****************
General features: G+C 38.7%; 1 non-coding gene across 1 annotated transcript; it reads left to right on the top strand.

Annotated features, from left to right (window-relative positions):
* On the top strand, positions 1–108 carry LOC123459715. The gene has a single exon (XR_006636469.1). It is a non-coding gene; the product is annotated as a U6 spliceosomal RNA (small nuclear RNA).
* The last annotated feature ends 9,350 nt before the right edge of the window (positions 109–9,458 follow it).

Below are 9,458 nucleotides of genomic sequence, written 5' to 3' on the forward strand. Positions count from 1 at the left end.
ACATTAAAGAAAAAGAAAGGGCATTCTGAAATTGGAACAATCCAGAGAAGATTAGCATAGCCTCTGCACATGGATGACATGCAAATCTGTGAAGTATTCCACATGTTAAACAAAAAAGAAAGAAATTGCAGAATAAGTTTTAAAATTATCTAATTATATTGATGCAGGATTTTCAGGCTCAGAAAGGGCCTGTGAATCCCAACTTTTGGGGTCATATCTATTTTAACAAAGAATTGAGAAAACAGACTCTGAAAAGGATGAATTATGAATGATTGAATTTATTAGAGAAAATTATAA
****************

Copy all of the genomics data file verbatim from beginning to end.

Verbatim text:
General features: G+C 38.7%; 1 non-coding gene across 1 annotated transcript; it reads left to right on the top strand.

Annotated features, from left to right (window-relative positions):
* On the top strand, positions 1–108 carry LOC123459715. The gene has a single exon (XR_006636469.1). It is a non-coding gene; the product is annotated as a U6 spliceosomal RNA (small nuclear RNA).
* The last annotated feature ends 9,350 nt before the right edge of the window (positions 109–9,458 follow it).

Below are 9,458 nucleotides of genomic sequence, written 5' to 3' on the forward strand. Positions count from 1 at the left end.
ACATTAAAGAAAAAGAAAGGGCATTCTGAAATTGGAACAATCCAGAGAAGATTAGCATAGCCTCTGCACATGGATGACATGCAAATCTGTGAAGTATTCCACATGTTAAACAAAAAAGAAAGAAATTGCAGAATAAGTTTTAAAATTATCTAATTATATTGATGCAGGATTTTCAGGCTCAGAAAGGGCCTGTGAATCCCAACTTTTGGGGTCATATCTATTTTAACAAAGAATTGAGAAAACAGACTCTGAAAAGGATGAATTATGAATGATTGAATTTATTAGAGAAAATTATAA